Many traditional antidepressants primarily affect the neurotransmitter serotonin. Ketamine takes another path. Previously, scientists had figured out that ketamine turns on a protein called mTOR. Scientists aren't sure how this protein is involved in brain functioning, or whether it is depleted in people with depression. But they were able to show that ketamine rouses mTOR, and that this is key to its effectiveness against depression.

"The mystery was, how does ketamine increase mTOR?" Snyder said. To find out, he and his colleagues dosed mouse nerve cells with ketamine. Ketamine doesn't directly impact mTOR, but its presence messes with a few other proteins that do. Ultimately, it stops the on-switch for mTOR from getting destroyed.

The researchers then turned to CGP, another molecule that can jam the same chain reaction that ketamine does. Earlier studies had tested CGP on neurodegenerative diseases such as Parkinson's but found it ineffective against those conditions. They did, however, show that CGP is safe in humans, has no notable side effects and works at minuscule concentrations.

"There weren't many people focusing on it…but we found it fascinating," Snyder said. "This is the most potent action of any drug I have encountered in 45 years of research with the exception of botulinum toxin [Botox]."

To watch CGP in action, Snyder and his team gave the drug to mice genetically engineered to have symptoms resembling depression. The mice then completed behavior tests that predict how well an antidepressant is working. Mice given CGP were more spirited than their depressed peers. After a dose of CGP, the mice were willing to spend more time trying to escape a pool of water and boldly traveled across new terrain to reach a snack. It takes traditional antidepressants 21 days to make a difference on this test; CGP kicked in after only half an hour.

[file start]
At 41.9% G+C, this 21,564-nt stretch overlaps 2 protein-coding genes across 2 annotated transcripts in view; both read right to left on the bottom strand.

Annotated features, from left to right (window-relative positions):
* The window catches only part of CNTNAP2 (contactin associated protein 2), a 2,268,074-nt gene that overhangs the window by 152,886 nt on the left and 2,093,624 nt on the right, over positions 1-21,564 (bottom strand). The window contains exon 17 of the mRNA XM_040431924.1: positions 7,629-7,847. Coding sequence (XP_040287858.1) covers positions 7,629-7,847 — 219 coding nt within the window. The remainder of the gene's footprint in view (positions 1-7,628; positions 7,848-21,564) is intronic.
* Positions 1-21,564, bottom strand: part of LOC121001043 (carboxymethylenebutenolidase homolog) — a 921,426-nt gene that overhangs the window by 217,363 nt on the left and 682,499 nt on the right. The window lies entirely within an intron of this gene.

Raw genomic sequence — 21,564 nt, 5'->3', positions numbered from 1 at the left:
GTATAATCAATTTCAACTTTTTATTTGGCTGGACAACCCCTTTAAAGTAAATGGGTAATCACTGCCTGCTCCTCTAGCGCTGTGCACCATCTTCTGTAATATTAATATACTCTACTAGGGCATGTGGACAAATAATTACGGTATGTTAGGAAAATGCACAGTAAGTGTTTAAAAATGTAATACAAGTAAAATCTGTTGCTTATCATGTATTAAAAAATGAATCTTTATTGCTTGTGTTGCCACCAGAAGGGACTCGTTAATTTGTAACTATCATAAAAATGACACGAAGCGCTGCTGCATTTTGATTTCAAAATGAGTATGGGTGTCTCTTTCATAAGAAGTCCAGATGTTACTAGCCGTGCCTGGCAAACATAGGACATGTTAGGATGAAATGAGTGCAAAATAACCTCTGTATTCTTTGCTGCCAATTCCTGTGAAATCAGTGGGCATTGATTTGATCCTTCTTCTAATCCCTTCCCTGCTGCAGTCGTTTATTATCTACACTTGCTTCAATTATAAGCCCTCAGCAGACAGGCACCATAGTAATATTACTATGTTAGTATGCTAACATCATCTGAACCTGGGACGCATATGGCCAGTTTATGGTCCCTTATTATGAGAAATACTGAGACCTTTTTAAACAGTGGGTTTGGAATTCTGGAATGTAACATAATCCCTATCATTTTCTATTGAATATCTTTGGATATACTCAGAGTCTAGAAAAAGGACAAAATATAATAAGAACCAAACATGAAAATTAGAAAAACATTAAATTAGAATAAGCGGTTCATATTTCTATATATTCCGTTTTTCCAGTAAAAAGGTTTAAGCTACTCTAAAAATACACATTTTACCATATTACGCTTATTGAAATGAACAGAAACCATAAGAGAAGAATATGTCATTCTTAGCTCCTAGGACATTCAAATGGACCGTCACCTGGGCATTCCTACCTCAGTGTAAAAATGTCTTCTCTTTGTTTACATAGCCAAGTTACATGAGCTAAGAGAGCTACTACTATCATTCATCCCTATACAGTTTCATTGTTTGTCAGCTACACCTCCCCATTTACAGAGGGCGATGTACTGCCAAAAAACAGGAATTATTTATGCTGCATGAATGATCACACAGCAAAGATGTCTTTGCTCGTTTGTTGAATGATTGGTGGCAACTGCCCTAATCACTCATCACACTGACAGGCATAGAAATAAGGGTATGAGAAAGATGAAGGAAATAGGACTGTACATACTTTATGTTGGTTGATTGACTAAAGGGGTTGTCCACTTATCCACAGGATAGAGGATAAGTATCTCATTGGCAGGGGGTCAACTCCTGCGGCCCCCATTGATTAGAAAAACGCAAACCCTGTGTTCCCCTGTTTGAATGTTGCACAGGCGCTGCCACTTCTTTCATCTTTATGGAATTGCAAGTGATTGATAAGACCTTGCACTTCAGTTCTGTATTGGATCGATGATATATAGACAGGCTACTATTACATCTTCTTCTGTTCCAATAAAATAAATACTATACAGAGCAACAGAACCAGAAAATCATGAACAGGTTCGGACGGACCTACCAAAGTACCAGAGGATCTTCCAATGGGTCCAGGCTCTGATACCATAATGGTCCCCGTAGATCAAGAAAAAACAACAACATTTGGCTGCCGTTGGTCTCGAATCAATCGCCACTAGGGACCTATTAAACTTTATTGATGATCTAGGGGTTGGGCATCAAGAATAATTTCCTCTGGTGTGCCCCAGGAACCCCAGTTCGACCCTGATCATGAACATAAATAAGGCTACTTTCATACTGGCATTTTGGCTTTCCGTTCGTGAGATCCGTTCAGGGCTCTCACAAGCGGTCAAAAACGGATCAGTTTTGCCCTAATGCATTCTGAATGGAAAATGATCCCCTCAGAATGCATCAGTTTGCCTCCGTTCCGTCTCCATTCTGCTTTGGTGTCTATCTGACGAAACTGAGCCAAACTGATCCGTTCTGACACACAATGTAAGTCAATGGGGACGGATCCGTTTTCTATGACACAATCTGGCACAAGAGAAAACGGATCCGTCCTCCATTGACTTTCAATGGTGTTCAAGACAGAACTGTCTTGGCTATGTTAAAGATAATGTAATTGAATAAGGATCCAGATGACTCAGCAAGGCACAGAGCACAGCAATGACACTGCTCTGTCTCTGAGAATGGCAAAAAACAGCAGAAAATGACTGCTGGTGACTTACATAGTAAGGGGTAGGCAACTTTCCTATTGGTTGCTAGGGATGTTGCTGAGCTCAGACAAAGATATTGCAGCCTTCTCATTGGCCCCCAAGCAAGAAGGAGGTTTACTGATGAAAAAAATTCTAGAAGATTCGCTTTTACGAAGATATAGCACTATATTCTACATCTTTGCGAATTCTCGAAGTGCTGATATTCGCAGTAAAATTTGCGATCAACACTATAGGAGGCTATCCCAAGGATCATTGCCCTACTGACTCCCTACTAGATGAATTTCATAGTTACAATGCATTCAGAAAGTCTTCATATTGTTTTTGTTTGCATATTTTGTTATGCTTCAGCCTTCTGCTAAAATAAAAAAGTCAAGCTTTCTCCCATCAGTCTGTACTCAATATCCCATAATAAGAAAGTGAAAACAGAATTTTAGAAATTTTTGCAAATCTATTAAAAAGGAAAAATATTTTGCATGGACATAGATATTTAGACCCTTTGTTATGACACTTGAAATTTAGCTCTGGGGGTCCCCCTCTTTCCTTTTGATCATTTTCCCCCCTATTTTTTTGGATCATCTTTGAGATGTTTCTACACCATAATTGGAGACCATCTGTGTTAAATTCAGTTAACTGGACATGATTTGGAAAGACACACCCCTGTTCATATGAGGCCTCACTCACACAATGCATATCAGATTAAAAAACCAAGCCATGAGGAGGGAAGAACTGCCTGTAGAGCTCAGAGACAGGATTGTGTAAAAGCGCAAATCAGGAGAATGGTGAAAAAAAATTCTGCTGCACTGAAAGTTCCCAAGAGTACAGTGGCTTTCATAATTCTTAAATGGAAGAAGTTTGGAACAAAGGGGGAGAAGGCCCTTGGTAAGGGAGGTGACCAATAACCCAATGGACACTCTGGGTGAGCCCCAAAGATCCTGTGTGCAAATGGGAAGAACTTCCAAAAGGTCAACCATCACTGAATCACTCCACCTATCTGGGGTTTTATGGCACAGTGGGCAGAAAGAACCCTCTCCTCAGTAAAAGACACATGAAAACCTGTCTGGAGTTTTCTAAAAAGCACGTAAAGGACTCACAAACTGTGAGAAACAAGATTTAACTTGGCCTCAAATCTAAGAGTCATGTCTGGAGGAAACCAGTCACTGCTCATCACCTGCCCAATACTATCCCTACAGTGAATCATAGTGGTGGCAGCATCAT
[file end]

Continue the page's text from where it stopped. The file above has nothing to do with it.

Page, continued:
It will take more research to find out whether the drug is effective in humans and how long the effects might last.

Compared with ketamine, "CGP is not being studied as extensively," Snyder said. "But…it's in the past been given in clinical trials, so if somebody wanted to pursue it now for depression it would be easy."

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NeuroNews
07 January

Knowing that other people might gossip about your behavior may motivate you to become more generous, a new study suggests.

The link between gossip and eagerness to share your resources appears to be even more pronounced if the potential recipient of your generosity happens to have a lot of social connections, according to the new research.